NewsOK: Oklahoma City News, Sports, Weather & Entertainment

Independent voters didn't pick Oklahoma's Democratic primary winner, analysis shows

Norman Neaves, of Oklahoma City, in the voting booth at precinct 416 in Oklahoma City in 2010. In the April 2016, Democrats allowed voters registered independent to cast ballots their party's primary election. The Oklahoman Archives
Norman Neaves, of Oklahoma City, in the voting booth at precinct 416 in Oklahoma City in 2010. In the April 2016, Democrats allowed voters registered independent to cast ballots their party's primary election. The Oklahoman Archives

After the Oklahoma Democratic Party announced last year that registered Independents would be allowed to vote in this year's Democratic presidential primary, many observers wondered how big a role those voters would play in the outcome.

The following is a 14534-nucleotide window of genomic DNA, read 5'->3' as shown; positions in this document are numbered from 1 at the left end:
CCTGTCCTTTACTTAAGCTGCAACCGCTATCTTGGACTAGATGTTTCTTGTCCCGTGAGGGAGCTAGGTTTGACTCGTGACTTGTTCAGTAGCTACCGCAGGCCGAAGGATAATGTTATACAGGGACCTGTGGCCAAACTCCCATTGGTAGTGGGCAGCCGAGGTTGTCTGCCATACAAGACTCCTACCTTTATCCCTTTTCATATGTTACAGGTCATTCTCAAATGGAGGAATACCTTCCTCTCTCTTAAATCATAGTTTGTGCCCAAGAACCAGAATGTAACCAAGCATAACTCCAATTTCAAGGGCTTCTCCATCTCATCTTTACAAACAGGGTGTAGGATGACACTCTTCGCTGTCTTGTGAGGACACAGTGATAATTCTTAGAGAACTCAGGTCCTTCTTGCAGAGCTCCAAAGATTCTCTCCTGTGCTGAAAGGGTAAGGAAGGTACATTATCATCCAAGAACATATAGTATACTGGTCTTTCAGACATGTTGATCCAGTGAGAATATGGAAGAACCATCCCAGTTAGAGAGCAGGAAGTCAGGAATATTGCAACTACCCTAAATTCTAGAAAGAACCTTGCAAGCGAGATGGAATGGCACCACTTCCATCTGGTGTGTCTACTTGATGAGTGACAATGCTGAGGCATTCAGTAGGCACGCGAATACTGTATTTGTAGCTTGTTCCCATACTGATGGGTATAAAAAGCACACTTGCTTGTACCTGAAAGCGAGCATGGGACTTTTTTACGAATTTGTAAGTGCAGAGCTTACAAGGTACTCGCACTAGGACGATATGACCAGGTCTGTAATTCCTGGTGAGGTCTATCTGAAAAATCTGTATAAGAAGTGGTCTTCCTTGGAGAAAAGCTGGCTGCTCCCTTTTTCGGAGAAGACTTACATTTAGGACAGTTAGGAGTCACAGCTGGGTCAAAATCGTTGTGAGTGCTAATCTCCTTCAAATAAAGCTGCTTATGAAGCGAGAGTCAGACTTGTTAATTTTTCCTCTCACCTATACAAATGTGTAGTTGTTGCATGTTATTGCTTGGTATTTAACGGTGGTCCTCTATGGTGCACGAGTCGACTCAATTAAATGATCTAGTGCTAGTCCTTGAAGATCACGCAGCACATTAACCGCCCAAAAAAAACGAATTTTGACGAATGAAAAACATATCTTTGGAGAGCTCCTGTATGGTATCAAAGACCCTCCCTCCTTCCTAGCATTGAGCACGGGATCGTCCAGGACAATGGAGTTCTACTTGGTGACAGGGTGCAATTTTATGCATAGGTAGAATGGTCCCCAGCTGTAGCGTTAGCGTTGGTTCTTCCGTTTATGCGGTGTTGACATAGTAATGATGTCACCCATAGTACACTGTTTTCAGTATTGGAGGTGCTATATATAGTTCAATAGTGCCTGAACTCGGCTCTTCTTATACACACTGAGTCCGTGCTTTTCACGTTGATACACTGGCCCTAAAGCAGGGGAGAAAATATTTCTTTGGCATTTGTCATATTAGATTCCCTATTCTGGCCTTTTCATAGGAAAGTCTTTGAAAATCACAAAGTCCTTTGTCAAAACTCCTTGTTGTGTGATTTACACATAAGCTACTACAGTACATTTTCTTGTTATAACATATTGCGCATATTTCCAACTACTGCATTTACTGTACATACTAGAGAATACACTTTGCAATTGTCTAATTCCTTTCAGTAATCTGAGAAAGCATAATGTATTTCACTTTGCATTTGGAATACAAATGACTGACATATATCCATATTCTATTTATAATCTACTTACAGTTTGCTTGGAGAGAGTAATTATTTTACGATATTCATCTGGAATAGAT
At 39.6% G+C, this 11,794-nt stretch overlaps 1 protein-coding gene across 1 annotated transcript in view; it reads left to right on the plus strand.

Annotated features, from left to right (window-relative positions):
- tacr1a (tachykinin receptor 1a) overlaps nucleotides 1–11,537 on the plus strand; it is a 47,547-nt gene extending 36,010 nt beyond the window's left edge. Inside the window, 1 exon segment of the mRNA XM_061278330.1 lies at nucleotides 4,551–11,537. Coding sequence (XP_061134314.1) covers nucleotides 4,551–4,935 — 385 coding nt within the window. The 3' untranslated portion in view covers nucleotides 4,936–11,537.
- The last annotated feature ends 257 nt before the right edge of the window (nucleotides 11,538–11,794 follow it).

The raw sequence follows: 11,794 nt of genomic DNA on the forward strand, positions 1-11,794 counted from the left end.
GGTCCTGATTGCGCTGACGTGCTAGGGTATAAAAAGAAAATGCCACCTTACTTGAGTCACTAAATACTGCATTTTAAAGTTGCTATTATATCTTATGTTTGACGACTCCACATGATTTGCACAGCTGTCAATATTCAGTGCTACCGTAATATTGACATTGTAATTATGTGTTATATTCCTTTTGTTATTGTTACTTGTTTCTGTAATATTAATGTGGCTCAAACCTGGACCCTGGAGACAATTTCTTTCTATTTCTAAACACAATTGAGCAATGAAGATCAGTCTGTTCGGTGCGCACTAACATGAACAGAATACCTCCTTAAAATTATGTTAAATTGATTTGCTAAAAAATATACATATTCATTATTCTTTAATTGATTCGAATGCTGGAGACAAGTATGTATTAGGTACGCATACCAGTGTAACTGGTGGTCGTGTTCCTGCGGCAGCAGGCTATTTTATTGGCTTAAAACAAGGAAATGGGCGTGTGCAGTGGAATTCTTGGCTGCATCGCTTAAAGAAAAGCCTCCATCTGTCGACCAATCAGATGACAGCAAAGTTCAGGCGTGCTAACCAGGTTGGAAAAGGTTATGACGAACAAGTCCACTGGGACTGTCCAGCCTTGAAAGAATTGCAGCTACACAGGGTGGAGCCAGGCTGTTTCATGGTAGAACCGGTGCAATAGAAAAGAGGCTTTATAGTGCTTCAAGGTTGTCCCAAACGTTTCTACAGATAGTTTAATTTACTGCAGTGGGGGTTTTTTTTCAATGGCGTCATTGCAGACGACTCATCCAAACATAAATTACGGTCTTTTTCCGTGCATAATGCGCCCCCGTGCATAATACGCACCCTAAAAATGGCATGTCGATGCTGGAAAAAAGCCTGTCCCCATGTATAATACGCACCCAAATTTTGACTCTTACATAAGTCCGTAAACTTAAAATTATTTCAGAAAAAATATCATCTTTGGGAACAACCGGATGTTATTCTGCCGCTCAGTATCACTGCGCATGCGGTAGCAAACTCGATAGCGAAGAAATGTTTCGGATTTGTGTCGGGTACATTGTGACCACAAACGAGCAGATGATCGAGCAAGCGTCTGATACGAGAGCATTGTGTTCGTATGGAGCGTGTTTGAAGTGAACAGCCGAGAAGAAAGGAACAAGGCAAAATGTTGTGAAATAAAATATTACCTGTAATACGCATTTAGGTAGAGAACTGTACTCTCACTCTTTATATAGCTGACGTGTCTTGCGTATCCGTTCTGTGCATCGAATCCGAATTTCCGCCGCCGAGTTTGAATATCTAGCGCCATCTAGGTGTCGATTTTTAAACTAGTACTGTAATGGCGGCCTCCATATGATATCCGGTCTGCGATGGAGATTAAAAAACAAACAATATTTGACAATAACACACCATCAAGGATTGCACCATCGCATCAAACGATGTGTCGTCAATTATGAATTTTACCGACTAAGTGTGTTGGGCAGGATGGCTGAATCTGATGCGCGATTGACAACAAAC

The answer? Not big enough to swing the race.

An analysis performed this week by Oklahoma City-based polling firm SoonerPoll shows 34,436 registered Independents voted in the Democratic primary — too few to make up the 34,716-vote margin between Vermont Sen. Bernie Sanders and former Secretary of State Hillary Clinton.

The small Independent turnout also appears to indicate that Sanders' victory was not fueled by a large groundswell of young and Independent voters as some had speculated, said Bill Shapard, founder of SoonerPoll.

In Oklahoma, Sanders' victory appears instead to have been driven by older registered Democrats, according to the analysis. That the contest isn't living up to preconceptions isn't a surprise to Shapard, who authored the analysis.